China Mobile has split contracts for two 5G networks worth a combined CNY7.8 billion ($1.1 billion) between five vendors, with Huawei taking the lion’s share.
The first network will comprise around 63,800 base stations operating within the 2.6GHz to 4.9GHz bands, while the second will see 23,141 sites deployed using the 700MHz band as part of a joint deployment with China Broadnet. In March 2023, China Mobile confirmed plans to launch 260,000 5G base stations this year, taking its total to 1.6 million.
C114.net reported that Huawei won contracts worth around CNY4.1 billion to deploy more than half of the total base stations – around 45,000, or 52% of the total - between 2023 and 2024. The remainder will be split between ZTE, Ericsson, Datang Mobile and Nokia; the news outlet estimated the respective values (and proportions) of these vendors’ contracts as being CNY2.1 billion (27%), CNY630 million (8.2%), CNY550 million (7.1%) and CNY400 million (5.2%).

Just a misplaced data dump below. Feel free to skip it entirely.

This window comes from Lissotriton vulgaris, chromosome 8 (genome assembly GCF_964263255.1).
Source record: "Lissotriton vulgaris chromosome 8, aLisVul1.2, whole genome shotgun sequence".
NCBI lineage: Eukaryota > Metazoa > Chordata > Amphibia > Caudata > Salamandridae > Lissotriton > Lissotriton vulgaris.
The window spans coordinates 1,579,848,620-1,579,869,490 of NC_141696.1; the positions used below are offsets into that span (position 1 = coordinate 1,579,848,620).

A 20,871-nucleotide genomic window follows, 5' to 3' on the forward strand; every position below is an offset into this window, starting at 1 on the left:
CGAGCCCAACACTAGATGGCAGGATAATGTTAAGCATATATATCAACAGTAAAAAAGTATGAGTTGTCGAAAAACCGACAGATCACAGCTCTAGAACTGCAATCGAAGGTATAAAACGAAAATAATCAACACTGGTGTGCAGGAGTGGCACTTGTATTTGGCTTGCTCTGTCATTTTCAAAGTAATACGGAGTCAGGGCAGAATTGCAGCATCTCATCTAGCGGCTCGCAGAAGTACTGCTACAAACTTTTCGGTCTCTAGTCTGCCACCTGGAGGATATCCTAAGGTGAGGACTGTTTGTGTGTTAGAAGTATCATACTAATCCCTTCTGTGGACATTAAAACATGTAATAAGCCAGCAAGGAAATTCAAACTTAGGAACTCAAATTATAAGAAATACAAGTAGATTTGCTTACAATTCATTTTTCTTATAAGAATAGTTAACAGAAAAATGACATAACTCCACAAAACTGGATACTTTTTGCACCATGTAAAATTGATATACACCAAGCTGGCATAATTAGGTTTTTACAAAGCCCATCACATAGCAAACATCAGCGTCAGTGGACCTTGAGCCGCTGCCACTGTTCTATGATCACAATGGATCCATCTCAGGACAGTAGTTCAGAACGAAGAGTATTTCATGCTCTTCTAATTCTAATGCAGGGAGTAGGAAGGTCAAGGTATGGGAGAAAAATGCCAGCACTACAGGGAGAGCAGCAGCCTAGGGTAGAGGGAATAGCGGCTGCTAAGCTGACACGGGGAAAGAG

Huawei will be relieved to take such a large share of this new contract given its renewed focus on its home market. The US has placed sanctions on many Chinese firms, but Huawei in particular has been targeted by a sustained campaign that has seen numerous developed markets shun the vendor to the extent of ripping previously installed Huawei equipment out of their 5G networks.